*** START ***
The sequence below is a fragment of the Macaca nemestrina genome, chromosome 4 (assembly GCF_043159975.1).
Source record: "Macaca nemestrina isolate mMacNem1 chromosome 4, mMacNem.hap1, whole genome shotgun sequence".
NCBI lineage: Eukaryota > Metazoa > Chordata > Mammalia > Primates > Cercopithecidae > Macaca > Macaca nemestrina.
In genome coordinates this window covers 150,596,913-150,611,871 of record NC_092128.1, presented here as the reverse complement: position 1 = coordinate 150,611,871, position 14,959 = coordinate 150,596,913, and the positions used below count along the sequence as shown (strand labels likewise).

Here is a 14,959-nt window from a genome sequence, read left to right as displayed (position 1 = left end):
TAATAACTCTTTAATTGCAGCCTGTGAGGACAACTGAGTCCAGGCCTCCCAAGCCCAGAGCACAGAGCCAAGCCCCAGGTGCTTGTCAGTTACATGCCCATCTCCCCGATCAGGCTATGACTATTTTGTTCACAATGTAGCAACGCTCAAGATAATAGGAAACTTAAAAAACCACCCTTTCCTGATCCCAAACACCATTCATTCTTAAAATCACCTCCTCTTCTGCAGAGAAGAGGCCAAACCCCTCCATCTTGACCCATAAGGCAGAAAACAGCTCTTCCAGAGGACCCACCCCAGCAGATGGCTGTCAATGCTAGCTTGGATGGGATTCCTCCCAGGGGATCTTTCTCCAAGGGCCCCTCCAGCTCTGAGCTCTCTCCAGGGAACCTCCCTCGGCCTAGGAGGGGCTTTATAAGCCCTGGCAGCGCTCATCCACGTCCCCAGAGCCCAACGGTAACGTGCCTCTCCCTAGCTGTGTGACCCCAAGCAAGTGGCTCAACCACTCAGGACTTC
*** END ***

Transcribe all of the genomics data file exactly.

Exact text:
The sequence below is a fragment of the Macaca nemestrina genome, chromosome 4 (assembly GCF_043159975.1).
Source record: "Macaca nemestrina isolate mMacNem1 chromosome 4, mMacNem.hap1, whole genome shotgun sequence".
NCBI lineage: Eukaryota > Metazoa > Chordata > Mammalia > Primates > Cercopithecidae > Macaca > Macaca nemestrina.
In genome coordinates this window covers 150,596,913-150,611,871 of record NC_092128.1, presented here as the reverse complement: position 1 = coordinate 150,611,871, position 14,959 = coordinate 150,596,913, and the positions used below count along the sequence as shown (strand labels likewise).

Here is a 14,959-nt window from a genome sequence, read left to right as displayed (position 1 = left end):
TAATAACTCTTTAATTGCAGCCTGTGAGGACAACTGAGTCCAGGCCTCCCAAGCCCAGAGCACAGAGCCAAGCCCCAGGTGCTTGTCAGTTACATGCCCATCTCCCCGATCAGGCTATGACTATTTTGTTCACAATGTAGCAACGCTCAAGATAATAGGAAACTTAAAAAACCACCCTTTCCTGATCCCAAACACCATTCATTCTTAAAATCACCTCCTCTTCTGCAGAGAAGAGGCCAAACCCCTCCATCTTGACCCATAAGGCAGAAAACAGCTCTTCCAGAGGACCCACCCCAGCAGATGGCTGTCAATGCTAGCTTGGATGGGATTCCTCCCAGGGGATCTTTCTCCAAGGGCCCCTCCAGCTCTGAGCTCTCTCCAGGGAACCTCCCTCGGCCTAGGAGGGGCTTTATAAGCCCTGGCAGCGCTCATCCACGTCCCCAGAGCCCAACGGTAACGTGCCTCTCCCTAGCTGTGTGACCCCAAGCAAGTGGCTCAACCACTCAGGACTTC